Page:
For sight-fishing, the Schminnow is hard to beat. I like it because it suspends nicely in the water column and allows me to wait on my fish. Gibby’s DT Special works well for blind-casting in calmer waters and low-light conditions. I believe the bit of red on the collar gets a little more attention. I refer to the Petticoat Streamer as a Snook Nymph. Made mostly of marabou, this fly does its finest work when left stationary in the water column.
Many anglers have great success with weighted flies, such as Clouser Minnows, but when sight-fishing, I find that the splash of the fly usually sends the snook on its way. A good look at snook’s eye position and slight underbite reveals that they are designed to feed primarily from below their prey. Certainly they will eat shrimp and crabs off the bottom, but in general, snook look up for most of their meals.
The right fly will not work without the right action, but anglers commonly make a nice cast to a fish and strip way too fast. Instead, anglers should strip long and slow. Make your slowest strip, and then strip half that fast. Many times I have been talking to someone on the beach or getting a drink of water, and wham! What was I doing right? I was doing nothing at all. Another strip that works well is the “shrimp strip,” that being two or three quick micro-tugs followed by a long pause.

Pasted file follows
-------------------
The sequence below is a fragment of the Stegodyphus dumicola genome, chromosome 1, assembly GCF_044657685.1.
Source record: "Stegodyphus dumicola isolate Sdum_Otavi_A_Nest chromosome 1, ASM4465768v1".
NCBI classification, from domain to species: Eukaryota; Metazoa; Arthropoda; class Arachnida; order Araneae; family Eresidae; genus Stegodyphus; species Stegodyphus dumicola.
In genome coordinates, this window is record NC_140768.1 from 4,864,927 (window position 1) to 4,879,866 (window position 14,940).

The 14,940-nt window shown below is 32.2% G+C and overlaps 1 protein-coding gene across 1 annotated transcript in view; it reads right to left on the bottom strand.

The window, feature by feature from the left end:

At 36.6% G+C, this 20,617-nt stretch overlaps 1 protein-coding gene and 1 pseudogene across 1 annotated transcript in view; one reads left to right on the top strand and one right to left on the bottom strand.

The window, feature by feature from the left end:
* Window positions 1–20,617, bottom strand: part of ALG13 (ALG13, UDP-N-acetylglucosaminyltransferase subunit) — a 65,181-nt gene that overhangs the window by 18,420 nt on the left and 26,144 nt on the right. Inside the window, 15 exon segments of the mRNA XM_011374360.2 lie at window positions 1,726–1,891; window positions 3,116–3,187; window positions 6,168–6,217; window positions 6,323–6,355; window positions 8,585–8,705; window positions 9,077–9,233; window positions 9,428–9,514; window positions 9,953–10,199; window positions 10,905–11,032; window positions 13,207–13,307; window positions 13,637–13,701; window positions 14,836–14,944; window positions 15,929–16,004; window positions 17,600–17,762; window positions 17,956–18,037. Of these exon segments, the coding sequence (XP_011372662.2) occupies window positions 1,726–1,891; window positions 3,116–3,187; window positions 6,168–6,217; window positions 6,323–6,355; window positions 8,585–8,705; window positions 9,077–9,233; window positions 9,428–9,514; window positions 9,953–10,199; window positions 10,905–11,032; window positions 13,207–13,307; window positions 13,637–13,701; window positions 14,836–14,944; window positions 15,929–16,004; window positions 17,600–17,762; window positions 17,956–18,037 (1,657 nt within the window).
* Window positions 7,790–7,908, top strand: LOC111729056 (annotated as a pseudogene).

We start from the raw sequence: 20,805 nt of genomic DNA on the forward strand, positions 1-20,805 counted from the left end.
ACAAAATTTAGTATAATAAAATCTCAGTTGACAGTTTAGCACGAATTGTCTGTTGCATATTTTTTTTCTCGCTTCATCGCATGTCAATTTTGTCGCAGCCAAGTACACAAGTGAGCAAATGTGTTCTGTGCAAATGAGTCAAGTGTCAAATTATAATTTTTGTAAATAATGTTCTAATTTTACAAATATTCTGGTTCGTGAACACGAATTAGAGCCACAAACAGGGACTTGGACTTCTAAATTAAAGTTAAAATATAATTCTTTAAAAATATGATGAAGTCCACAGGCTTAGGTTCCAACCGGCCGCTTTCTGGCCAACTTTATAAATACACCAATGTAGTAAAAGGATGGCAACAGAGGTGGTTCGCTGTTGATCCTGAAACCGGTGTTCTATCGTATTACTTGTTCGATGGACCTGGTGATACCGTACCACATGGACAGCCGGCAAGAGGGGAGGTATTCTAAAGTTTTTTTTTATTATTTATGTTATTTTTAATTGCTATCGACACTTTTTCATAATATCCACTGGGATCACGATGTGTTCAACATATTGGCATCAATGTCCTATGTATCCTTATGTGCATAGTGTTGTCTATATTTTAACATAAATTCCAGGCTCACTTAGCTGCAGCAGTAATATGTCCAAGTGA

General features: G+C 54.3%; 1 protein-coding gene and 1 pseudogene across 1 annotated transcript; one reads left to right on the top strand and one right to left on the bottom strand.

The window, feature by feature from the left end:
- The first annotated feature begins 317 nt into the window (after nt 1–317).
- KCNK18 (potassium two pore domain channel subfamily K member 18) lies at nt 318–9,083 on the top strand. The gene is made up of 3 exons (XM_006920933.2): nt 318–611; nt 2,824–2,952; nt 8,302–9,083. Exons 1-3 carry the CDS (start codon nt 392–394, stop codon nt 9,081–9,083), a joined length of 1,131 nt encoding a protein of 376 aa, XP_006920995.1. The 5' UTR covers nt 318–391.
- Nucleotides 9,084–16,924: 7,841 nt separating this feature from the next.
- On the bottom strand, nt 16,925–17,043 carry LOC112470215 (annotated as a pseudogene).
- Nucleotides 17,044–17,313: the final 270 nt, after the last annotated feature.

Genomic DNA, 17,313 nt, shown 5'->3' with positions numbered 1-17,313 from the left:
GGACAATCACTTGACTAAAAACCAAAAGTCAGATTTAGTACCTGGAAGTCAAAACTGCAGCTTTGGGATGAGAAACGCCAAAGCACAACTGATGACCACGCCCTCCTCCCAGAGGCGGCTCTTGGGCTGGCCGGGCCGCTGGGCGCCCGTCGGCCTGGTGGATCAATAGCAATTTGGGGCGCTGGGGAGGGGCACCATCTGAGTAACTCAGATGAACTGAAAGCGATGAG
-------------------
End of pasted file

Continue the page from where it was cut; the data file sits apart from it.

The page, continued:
A Fight to the Finish
Once the strike occurs, strip-strike with authority for a solid hook-set. After you make the cast, place the rod tip in the water. If the rod tip is left in the air, slack develops immediately, and when you strip, you simply will be moving the slack up and down. If a fish hits while your rod tip is raised, you will have to remove the slack before connecting with the fish. Placing the rod tip in the water keeps your line tight so when the strike does occur, a sharp strip will drive the hook home.
Landing a snook on the beach differs greatly from a backcountry battle. While snook can make good runs, beach fights generally don’t last too long. As with tarpon, “bowing” to an airborne snook keeps it buttoned up.
I believe most lost fish come unglued when they swim toward the angler. When this happens, the natural tendency is to raise the rod tip and reel quickly to eliminate slack. As the reel is cranked, the tip wiggles back and forth — the same motion that you might use to free a snag. A better tactic is to drop the rod tip into the water and then reel. The water resistance keeps tension on the fish until the slack is gone.